The US Federal Reserve decided not to raise the key policy rate in the US, which would be an understandable decision if rates were at or close to a normal level. Seven years into a recovery, central bankers need to explain why the interest rate playing field is still so heavily tilted to borrowers.
[...] Continuing with such low interest rates in the UK and the US, when unemployment rates are back to 5-5.5 per cent and our economies are growing well, raises some more profound questions about monetary policy in the west.
First, how independent are central banks? Since the 1990s, the Fed and the Bank of England have pursued policies similar to the ones any well-meaning government official would have chosen. They have cut interest rates very readily, but when they have raised them (in 1994-5 and 2005-7) they have been behind the curve. Independent central banks were established precisely to avoid this “behind the curve” interest rate policy. But it has not worked. Once again, they are at serious risk of lagging behind in their interest rate decisions as the major western economies climb out of the post-crisis recession.
Second, if interest rates cannot rise now, when will they increase? In the case of the US, growth has averaged over 2 per cent for more than six years since the recovery started in mid-2009. Unemployment has halved from around 10 per cent to 5 per cent over roughly the same period. Yet interest rates remain stuck — close to zero. A similar position prevails in the UK. [...]
The third problem is that central bankers appear to lack a clear strategy for monetary policy. Their implicit strategy is that interest rates will remain at current excessively low levels — until sufficient evidence accumulates to raise them. But a more realistic approach to keeping monetary policy on a steady and neutral course would involve a gradual rise in interest rates over the next few years. The key debate then should be around the pace and extent of this rise, not whether it should take place at all.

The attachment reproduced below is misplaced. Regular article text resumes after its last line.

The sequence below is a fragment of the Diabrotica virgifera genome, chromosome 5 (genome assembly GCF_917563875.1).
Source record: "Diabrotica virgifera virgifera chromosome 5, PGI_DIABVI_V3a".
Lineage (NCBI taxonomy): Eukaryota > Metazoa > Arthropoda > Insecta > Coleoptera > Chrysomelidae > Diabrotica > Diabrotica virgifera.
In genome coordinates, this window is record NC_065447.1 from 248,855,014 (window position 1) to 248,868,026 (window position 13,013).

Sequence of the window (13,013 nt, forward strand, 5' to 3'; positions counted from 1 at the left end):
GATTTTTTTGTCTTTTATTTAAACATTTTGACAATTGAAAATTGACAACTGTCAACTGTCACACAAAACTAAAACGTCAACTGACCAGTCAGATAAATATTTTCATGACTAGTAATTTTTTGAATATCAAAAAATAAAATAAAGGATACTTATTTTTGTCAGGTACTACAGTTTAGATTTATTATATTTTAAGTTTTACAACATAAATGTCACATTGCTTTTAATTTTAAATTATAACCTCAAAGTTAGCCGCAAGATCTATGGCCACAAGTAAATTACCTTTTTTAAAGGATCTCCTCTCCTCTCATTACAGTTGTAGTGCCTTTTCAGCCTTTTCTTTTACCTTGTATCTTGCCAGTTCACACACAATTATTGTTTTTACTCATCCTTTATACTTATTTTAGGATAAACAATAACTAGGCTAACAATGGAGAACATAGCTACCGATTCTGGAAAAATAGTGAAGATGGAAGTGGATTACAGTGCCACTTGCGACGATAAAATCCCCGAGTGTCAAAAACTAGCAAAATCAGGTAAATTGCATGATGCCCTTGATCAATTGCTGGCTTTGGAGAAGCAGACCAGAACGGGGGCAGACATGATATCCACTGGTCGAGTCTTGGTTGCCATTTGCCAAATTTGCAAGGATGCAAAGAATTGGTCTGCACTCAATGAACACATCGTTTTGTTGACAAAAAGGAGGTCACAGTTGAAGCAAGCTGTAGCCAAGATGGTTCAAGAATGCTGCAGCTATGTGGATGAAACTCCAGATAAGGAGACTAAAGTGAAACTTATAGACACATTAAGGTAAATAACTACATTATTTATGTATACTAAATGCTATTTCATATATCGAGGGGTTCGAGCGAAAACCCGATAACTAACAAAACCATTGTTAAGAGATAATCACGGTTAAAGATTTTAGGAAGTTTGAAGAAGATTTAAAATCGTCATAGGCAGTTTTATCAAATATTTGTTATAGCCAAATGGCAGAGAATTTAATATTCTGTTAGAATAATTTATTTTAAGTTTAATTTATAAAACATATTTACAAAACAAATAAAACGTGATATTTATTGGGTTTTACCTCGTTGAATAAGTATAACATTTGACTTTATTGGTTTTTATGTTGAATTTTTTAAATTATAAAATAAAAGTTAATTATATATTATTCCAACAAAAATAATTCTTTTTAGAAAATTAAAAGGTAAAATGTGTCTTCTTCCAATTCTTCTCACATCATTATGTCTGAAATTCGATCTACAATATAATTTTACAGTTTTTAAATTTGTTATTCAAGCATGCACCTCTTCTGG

The discussion of UK and US monetary policy is taking place on the basis of a false premise — that we can maintain near-zero official rates indefinitely — and that this would somehow be a satisfactory basis for economic growth over the medium term. I do not believe that, and I do not meet many people in the business and financial world who do either. If they do have a view about long-term near-zero interest rates, it is that this is likely to drag the UK and/or the US into a low growth equilibrium like Japan. That would be a major policy failure for the leading western economies.
The failure of the US Federal Reserve to raise interest rates is a major setback to the normalisation of western monetary policy. But we should not despair. There is another opportunity to start the process of raising rates in October. However — in cricketing parlance — the Fed is now on the back foot. Their decisions are getting behind the curve. A sharp interest rate correction between 2016 and 2018 is becoming increasingly likely. Central bank independence is not delivering the benefits we have been promised.
© Financial Times
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